In April 2020, the Securities and Exchange Commission (SEC) approved rule change proposals of the three primary listing exchanges for exchange-traded funds (ETFs). The new rules extend automatic listing to all ETFs that are eligible to rely on Rule 6c-11 under the Investment Company Act of 1940 (the 1940 Act), removing one of the last barriers to entry and further standardizing ETF regulation.
On September 26, 2019, the SEC adopted Rule 6c-11 under the 1940 Act to remove for most ETFs the requirement to obtain or rely on individual exemptive orders from the SEC. Note that Rule 6c-11 does not apply to leveraged, inverse or nontransparent ETFs or ETFs structured as share classes or unit investment trusts.
The primary listing exchanges for ETFs, the Nasdaq Stock Market LLC (Nasdaq), Cboe BZX Exchange, Inc. (Cboe) and NYSE Arca, Inc. (NYSE Arca), have had generic listing requirements for most index-based and actively managed ETFs.1 These rules impose certain quantitative requirements, among other things, regarding issuer size, liquidity and portfolio diversity that must be met. If an ETF cannot meet these requirements, the ETF must obtain an individual exemptive order under Rule 19b-4 under the Securities Exchange Act of 1934 to list its shares, which can be a lengthy process.
New Exchange Rules
The SEC approved new listing rules proposed by Nasdaq (Rule 5704) and Cboe (Rule 14.11(l)) on April 3 and April 6, 2020, respectively, for eligible ETFs. On April 13, 2020, NYSE Arca became the last major ETF exchange to have its analogous proposal, Rule 5.2(j)(8), approved.
These new Exchange rules will allow all eligible ETFs, whether index-based or actively managed, to qualify for listing and trading on the Exchange both on an initial and continued basis by meeting and maintaining compliance with the criteria set forth in Rule 6c-11. ETFs that previously would have had to obtain individual exemptive orders under Rule 19b-4 because they did not satisfy the Exchange requirements for issuer size, liquidity or portfolio, e.g., would also be able to automatically list their shares if they comply with Rule 6c-11.
The new Exchange rules also eliminate differences between Rule 6c-11 and current Exchange requirements. Among other things, to conform with Rule 6c-11, the proposed Exchange rules no longer require an ETF to publish its intraday net asset values periodically throughout the trading day.
Conditions of the New Exchange Rules
An ETF must satisfy the following requirements of the new Exchange rule, including among other things:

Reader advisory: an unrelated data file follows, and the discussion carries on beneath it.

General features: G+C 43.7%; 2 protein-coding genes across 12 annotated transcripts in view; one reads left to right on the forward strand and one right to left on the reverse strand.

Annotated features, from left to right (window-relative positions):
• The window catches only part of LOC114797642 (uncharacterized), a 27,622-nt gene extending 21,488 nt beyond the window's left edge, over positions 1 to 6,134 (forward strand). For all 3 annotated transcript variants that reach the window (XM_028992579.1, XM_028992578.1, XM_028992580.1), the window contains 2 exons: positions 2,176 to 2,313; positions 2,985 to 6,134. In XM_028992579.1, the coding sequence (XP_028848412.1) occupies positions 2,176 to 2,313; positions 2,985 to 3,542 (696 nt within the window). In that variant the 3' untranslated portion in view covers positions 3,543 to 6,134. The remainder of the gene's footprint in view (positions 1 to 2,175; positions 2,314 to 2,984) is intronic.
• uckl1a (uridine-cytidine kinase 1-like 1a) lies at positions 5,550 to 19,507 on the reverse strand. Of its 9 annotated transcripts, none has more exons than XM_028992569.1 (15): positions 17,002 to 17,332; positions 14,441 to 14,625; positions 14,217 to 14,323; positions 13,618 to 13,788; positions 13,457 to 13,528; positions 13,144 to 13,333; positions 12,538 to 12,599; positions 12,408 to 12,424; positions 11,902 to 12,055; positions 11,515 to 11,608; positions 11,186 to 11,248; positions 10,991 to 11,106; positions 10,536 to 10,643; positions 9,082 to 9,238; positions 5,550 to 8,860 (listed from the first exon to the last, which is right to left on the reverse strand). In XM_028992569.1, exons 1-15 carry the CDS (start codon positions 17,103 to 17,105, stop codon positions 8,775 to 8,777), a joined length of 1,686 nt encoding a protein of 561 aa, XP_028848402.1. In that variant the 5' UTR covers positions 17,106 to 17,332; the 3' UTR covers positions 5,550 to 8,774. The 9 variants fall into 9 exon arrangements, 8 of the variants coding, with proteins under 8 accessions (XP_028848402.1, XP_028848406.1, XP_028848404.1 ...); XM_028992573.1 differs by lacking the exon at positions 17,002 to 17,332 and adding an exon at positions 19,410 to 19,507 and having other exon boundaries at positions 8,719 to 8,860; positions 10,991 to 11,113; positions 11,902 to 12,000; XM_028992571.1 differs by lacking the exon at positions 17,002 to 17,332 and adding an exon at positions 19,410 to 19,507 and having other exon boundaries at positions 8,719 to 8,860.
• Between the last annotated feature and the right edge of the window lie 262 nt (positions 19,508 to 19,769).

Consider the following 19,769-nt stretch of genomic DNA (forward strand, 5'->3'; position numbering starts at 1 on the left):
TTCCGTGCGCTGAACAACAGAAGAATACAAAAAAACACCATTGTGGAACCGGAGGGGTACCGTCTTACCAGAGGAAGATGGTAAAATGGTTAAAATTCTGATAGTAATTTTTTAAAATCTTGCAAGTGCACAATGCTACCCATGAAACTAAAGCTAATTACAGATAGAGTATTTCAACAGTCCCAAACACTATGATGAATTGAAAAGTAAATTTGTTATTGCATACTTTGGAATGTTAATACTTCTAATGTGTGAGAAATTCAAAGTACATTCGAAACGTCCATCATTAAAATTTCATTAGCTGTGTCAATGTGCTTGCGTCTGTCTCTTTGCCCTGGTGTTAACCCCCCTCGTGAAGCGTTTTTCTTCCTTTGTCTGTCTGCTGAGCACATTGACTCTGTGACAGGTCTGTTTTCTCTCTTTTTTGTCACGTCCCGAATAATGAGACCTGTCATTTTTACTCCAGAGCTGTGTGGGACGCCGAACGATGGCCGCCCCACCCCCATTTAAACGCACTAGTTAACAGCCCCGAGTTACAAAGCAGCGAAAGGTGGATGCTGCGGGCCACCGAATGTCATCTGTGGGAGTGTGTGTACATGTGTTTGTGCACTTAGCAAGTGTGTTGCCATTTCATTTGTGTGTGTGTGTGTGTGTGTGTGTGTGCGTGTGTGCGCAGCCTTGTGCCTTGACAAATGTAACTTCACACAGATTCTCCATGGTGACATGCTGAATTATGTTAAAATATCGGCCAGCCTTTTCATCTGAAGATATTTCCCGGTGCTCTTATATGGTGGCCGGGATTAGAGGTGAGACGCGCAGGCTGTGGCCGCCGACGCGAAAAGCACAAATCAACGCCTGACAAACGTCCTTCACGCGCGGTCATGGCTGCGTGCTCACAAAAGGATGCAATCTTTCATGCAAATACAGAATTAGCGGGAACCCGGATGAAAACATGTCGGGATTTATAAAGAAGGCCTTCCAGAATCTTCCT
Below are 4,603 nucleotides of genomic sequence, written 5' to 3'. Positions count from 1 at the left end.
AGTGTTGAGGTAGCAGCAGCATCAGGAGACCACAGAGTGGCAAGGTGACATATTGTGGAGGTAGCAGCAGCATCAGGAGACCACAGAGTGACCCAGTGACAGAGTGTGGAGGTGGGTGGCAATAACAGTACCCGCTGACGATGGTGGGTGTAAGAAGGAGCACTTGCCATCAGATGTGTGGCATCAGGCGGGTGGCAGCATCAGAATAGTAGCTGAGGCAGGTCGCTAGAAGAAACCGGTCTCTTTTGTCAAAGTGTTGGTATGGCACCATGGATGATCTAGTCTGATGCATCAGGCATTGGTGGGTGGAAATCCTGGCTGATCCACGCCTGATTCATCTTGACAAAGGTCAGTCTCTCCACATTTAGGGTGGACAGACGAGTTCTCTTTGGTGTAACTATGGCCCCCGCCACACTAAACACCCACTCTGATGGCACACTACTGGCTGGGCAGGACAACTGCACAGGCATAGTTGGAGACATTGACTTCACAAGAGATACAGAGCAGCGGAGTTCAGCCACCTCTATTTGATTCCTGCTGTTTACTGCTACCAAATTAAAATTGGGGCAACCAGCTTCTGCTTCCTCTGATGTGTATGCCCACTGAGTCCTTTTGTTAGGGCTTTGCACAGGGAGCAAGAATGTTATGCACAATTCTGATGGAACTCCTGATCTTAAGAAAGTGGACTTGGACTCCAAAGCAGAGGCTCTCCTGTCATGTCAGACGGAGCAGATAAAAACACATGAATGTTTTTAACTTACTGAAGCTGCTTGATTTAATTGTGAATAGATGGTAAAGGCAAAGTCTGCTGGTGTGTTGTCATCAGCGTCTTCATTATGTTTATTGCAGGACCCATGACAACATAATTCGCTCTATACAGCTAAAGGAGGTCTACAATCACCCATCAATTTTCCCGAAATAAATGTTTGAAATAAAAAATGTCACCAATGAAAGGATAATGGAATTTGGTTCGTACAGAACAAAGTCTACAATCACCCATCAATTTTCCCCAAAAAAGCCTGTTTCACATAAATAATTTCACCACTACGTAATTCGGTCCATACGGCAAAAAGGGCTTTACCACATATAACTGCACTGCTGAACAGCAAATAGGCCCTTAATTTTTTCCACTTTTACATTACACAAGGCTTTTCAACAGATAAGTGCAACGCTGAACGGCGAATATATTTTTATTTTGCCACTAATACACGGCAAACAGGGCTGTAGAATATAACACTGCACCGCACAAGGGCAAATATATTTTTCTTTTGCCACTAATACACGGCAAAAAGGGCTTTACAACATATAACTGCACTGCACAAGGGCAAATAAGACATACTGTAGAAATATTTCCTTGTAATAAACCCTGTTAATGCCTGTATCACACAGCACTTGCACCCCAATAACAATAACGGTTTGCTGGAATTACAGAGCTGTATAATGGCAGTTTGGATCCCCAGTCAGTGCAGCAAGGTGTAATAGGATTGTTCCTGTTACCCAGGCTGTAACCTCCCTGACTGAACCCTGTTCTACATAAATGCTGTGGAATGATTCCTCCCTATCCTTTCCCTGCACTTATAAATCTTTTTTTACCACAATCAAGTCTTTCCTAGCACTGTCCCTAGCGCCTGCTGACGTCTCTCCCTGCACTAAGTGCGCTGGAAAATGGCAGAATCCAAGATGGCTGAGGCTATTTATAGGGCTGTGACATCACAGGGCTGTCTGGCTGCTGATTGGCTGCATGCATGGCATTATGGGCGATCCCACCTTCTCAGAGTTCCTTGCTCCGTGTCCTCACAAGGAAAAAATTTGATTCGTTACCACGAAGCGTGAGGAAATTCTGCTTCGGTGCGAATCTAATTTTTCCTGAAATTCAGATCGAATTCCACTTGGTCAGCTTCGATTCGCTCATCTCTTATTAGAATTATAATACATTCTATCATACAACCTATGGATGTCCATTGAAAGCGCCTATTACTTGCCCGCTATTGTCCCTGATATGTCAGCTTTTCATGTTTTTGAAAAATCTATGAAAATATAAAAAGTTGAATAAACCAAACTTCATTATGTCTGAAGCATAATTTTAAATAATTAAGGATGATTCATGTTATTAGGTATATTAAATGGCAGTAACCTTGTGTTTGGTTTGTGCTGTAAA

- Meeting the requirements of Rule 6c-11(c) on an initial and continued listing basis
- Having a minimum number of ETF shares outstanding at the time of commencement of trading on the Exchange
- Having at least 50 beneficial holders of the ETF following the initial 12-month period after commencement of trading on the Exchange
Moreover, the following “firewall” requirements apply to index-based and actively managed ETF shares on an initial and continued listing basis:
- Index-Based ETF Shares:
- If the index is maintained by a broker-dealer or fund adviser, the broker-dealer or fund adviser must erect and maintain a firewall around the personnel who have access to information concerning changes and adjustments to the index and the index must be calculated by a third party who is not a broker-dealer or fund adviser.
- Any advisory committee, supervisory board or similar entity that makes decisions on the index composition and methodology must implement and maintain procedures designed to prevent the use and dissemination of material nonpublic information regarding the applicable index.
- Actively Managed ETF Shares:
- If the investment adviser to the investment company issuing ETF shares is affiliated with a broker-dealer, the investment adviser must erect and maintain a firewall between the investment adviser and broker-dealer with respect to information concerning the composition and/or changes to the ETF portfolio.
- Reporting authorities that provide information relating to the ETF portfolio must implement and maintain procedures designed to prevent the use and dissemination of material nonpublic information regarding the portfolio.
The new Exchange rules are part of the process of harmonizing and streamlining ETF regulation, reducing the time and expense to offer new ETFs. New ETFs and existing ETFs, currently relying on the generic Exchange listing requirements or individual Rule 19b-4 orders, should contact their listing Exchange regarding the transition to the new Exchange rules if they are eligible to operate under Rule 6c-11. ETF sponsors should also review their compliance procedures and operations to ensure that the relevant firewalls are in place and working effectively.
- Cboe (previously Bats BZX Exchange, Inc.) BZX Rules 14.11(c) and 14.11(i); Nasdaq Rules 5705 and 5735; NYSE Arca Equities Rule 5.2(j)(3) and 8.600.